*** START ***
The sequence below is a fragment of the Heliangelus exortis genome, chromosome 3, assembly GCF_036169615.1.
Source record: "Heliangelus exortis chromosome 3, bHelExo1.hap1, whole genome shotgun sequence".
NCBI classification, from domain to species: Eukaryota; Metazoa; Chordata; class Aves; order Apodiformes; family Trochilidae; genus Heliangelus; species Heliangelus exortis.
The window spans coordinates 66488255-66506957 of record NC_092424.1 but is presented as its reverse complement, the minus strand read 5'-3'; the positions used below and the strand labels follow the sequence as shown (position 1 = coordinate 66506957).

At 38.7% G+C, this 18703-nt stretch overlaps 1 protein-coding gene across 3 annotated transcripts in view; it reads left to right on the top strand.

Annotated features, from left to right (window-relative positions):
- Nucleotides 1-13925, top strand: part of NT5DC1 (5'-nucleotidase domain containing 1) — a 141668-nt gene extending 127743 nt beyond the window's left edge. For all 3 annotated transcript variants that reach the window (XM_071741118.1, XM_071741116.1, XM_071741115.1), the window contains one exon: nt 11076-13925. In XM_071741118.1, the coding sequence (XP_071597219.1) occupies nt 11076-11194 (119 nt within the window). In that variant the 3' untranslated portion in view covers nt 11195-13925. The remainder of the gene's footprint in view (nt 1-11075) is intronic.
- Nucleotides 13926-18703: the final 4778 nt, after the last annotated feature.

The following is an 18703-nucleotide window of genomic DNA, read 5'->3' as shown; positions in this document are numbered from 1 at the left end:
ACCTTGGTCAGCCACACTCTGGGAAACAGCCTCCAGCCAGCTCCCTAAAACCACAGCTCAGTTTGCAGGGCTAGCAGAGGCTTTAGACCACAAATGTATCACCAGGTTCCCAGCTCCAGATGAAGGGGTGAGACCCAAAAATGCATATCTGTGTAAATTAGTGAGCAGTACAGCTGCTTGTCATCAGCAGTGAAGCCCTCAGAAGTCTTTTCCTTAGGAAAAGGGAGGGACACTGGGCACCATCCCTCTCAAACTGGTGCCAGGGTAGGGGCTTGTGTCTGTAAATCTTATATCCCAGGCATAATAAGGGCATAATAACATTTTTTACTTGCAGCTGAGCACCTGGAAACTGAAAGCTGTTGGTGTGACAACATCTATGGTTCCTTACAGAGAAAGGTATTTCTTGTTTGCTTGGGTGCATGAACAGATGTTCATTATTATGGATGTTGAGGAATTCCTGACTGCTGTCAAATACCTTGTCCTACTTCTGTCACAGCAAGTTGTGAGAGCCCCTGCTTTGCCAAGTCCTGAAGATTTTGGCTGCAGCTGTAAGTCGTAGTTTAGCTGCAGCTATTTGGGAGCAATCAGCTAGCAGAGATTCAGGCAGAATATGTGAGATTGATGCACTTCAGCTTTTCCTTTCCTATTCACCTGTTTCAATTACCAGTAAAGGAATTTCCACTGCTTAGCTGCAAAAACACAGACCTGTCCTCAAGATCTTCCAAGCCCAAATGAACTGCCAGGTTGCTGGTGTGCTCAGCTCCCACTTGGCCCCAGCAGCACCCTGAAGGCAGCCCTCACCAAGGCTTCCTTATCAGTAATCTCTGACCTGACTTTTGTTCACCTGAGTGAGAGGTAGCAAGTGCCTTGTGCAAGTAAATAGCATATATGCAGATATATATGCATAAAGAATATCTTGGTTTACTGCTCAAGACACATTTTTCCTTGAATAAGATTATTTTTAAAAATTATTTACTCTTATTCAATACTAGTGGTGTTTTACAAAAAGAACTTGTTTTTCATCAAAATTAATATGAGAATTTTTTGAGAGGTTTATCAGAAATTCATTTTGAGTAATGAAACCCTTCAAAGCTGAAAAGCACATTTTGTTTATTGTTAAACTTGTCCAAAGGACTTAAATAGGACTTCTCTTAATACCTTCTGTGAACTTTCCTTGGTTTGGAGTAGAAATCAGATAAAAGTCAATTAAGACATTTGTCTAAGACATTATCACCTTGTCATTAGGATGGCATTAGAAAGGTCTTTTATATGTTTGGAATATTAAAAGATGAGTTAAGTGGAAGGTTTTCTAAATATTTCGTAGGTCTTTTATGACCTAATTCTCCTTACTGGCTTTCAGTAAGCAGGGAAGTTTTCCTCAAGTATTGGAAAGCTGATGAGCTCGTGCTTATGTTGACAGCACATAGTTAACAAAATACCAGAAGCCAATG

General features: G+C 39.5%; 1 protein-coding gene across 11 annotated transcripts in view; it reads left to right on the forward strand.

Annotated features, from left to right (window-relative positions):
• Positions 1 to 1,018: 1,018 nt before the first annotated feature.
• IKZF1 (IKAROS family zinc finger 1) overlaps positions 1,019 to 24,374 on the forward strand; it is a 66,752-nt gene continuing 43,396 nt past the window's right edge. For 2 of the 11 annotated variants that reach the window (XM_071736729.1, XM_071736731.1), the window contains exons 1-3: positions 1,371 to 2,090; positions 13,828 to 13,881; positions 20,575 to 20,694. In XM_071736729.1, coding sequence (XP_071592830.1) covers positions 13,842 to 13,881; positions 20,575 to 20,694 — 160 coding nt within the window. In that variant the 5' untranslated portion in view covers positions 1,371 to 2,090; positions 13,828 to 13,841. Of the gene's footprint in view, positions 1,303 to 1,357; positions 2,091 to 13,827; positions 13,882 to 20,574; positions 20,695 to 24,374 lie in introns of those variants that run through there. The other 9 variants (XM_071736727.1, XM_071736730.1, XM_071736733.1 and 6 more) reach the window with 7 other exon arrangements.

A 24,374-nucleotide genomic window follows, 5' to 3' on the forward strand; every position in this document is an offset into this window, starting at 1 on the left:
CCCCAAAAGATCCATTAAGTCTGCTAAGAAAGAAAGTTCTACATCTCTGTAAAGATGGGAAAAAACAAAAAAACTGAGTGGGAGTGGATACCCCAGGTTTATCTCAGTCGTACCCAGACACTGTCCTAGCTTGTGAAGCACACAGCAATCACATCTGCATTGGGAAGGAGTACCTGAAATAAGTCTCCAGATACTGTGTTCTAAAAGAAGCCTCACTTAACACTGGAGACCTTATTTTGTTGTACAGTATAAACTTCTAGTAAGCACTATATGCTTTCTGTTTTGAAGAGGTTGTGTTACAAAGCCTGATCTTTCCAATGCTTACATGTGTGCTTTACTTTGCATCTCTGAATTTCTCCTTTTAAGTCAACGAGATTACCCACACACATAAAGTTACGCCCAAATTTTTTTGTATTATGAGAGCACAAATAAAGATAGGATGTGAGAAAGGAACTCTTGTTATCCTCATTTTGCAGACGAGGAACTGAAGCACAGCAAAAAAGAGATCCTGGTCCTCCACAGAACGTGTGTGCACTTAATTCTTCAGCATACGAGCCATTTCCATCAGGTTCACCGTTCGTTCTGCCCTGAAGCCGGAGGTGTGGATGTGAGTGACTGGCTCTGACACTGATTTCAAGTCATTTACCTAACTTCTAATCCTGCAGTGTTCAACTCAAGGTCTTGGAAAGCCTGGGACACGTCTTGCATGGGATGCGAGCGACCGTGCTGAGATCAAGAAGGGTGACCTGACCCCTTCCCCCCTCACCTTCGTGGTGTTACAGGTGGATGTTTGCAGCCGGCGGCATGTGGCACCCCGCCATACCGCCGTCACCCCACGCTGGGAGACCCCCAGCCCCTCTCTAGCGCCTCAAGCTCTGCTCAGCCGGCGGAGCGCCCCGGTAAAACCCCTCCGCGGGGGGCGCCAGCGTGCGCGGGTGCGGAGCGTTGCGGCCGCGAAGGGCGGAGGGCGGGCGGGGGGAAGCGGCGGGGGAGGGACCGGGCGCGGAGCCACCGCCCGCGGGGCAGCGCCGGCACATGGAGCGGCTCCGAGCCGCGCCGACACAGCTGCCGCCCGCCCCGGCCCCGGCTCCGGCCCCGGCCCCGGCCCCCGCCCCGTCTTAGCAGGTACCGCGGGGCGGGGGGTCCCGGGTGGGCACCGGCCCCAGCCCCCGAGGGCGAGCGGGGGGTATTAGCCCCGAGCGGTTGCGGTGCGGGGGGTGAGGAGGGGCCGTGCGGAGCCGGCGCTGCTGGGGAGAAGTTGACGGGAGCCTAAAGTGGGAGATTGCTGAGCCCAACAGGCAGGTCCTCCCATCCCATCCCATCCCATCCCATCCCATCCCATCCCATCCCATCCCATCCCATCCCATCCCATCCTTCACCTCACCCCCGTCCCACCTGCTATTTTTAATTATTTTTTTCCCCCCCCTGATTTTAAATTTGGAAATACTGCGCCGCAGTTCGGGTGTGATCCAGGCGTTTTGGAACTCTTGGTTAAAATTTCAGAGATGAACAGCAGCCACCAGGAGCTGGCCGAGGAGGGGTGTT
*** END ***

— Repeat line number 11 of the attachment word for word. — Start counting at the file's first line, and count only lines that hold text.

General features: G+C 39.5%; 1 protein-coding gene across 11 annotated transcripts in view; it reads left to right on the forward strand.